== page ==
Canada's Condominium Magazine
After a lengthy process that involved numerous public consultation and input from various experts and stakeholders, the government of Ontario has made public its planned changes to the Condominium Act. It’s the first major change to the Act since it was passed in 1998. As the government says, the condo market in Ontario has changed “dramatically” since then. The Consumer Services Minister, David Orazietti, said that the new legislation will help to level the playing field for the average consumer buying a condo.
The proposed legislation will address three key areas: consumer protection for condo buyers; improvements to how condos are run and managed; and means to strengthen the financial sustainability of condo buildings.
These areas will be covered by a new Protecting Condominium Owners Act, which will amend both the existing Condominium Act and the Ontario New Home Warranties Plan Act. A new Condominium Management Services Act will also be enacted.
Faster, cheaper conflict resolution a key issue
One of the most pressing issues to be dealt with is dispute resolution. A new Condominium Authority will make it faster and cheaper for parties to resolve disputes among themselves, rather than having to resort to lengthy and costly litigation.
In the area of consumer protection, the aim is to make condo developers more transparent regarding disclosure statements and other documents pertaining to the purchase of a condo. Buyers will get an “easy-to-read” guide to condo living, as well as clearer rules so that they aren’t “surprised” by unexpected costs.
Financial management rules for condo corporations will also be strengthened to help prevent fraud and mismanagement. Owners will be given more information about their condo corporations’ financial affairs, especially concerning the all-important reserve fund.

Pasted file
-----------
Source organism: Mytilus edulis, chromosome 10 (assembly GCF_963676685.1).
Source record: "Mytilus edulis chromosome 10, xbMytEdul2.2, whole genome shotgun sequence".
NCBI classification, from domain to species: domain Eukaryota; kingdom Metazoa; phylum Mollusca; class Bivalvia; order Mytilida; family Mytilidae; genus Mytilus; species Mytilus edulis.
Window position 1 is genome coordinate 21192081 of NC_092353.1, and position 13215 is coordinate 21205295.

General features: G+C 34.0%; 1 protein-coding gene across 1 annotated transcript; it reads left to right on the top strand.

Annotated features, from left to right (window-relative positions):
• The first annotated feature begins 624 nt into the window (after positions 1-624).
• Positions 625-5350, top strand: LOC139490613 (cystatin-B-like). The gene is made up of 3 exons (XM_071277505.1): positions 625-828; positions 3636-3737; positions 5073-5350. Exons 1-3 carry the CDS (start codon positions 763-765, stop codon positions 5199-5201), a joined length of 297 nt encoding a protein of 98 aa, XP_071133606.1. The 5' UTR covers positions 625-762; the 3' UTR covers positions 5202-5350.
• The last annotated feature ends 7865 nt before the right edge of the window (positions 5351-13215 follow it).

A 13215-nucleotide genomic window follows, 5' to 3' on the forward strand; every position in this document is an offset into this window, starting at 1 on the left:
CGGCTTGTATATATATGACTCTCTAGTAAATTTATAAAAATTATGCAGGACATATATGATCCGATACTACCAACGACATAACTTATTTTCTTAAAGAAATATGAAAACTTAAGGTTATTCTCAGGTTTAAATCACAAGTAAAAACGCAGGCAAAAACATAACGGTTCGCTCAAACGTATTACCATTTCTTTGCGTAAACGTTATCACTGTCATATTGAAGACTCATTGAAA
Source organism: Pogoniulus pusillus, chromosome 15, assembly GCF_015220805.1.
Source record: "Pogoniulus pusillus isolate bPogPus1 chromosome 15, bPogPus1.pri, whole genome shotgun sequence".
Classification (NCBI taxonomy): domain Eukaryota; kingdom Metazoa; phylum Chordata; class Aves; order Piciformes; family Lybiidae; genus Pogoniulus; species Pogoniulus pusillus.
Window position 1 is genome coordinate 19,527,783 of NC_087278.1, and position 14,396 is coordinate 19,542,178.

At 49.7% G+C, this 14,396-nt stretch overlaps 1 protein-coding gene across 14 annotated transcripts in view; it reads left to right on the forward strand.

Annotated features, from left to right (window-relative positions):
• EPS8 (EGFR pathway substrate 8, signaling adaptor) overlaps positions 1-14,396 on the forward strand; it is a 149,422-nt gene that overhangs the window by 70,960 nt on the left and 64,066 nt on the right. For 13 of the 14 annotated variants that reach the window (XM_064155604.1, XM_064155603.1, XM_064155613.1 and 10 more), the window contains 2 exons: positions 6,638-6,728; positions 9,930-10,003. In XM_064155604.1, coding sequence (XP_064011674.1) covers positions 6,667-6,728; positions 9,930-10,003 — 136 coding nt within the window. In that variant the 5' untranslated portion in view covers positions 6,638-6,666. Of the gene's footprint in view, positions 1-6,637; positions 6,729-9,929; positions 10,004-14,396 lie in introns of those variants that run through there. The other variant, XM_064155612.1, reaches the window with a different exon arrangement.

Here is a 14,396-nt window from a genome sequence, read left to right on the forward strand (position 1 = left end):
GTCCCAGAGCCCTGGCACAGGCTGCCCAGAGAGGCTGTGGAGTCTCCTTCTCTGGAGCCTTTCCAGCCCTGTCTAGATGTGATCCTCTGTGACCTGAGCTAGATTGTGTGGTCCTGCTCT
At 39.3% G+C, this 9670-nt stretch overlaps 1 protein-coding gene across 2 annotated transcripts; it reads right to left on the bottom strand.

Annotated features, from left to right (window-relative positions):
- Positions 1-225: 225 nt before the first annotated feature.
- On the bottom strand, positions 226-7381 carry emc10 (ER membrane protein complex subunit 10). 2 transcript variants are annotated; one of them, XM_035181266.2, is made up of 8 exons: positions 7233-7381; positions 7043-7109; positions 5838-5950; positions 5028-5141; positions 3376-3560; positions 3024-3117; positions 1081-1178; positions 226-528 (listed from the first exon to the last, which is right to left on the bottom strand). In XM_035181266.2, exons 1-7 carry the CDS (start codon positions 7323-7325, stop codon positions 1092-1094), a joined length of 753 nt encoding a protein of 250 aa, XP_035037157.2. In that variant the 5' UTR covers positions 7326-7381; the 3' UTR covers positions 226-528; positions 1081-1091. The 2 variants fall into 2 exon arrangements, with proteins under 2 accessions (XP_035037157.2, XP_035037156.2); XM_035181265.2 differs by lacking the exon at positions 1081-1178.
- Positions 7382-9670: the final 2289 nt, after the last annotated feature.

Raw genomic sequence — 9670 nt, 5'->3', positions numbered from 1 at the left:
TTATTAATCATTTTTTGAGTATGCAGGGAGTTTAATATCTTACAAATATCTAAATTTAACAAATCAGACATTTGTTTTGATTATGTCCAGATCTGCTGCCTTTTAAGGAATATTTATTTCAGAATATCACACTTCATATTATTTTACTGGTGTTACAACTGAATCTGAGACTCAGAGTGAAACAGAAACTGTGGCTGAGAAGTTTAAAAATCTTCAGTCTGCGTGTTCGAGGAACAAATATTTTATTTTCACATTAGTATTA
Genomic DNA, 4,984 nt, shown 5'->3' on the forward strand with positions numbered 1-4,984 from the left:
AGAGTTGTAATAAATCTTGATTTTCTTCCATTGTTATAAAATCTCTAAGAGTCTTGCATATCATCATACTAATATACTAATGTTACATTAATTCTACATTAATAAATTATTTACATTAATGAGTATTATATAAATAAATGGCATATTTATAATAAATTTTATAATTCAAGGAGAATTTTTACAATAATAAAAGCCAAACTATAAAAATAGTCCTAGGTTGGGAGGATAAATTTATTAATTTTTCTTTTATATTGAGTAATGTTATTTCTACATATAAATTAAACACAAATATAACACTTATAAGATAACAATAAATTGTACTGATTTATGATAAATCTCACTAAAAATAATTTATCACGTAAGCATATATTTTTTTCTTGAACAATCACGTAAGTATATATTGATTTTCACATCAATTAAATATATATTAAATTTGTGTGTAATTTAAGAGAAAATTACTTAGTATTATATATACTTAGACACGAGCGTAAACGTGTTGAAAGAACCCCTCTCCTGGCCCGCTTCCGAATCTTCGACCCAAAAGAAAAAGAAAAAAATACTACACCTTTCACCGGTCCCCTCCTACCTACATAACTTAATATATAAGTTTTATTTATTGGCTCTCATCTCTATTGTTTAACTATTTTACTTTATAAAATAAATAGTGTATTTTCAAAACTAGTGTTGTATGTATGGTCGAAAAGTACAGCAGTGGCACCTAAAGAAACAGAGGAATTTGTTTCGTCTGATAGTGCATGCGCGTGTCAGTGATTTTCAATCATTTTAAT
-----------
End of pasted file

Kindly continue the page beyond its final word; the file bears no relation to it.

There will be some simplifying of the rules for running a condo. It will be easier, for instance, for owners and boards to hold a meeting via conference call or other means. As it stands now, a condo board has to pass a by-law in order to hold a non-conventional meeting.
Condo managers will be regulated
A separate act, the Condominium Management Services Act will regulate condo managers and management firms through a compulsory licensing system. Training and education requirements for managers will be established, and a code of ethics set down. About 2,500 people currently work in condo management in Ontario. There are no qualifications required at present.
The Condominium Authority will be funded by individual owners, who will pay $1 per month. With approximately 700,000 condos in the province today, that will amount to a hefty $8.4 million in the first year alone. Some are skeptical that a new quasi-judicial body with wide-ranging powers and a large budget will not become just another big bureaucracy with big administrative problems. We can only wait and see.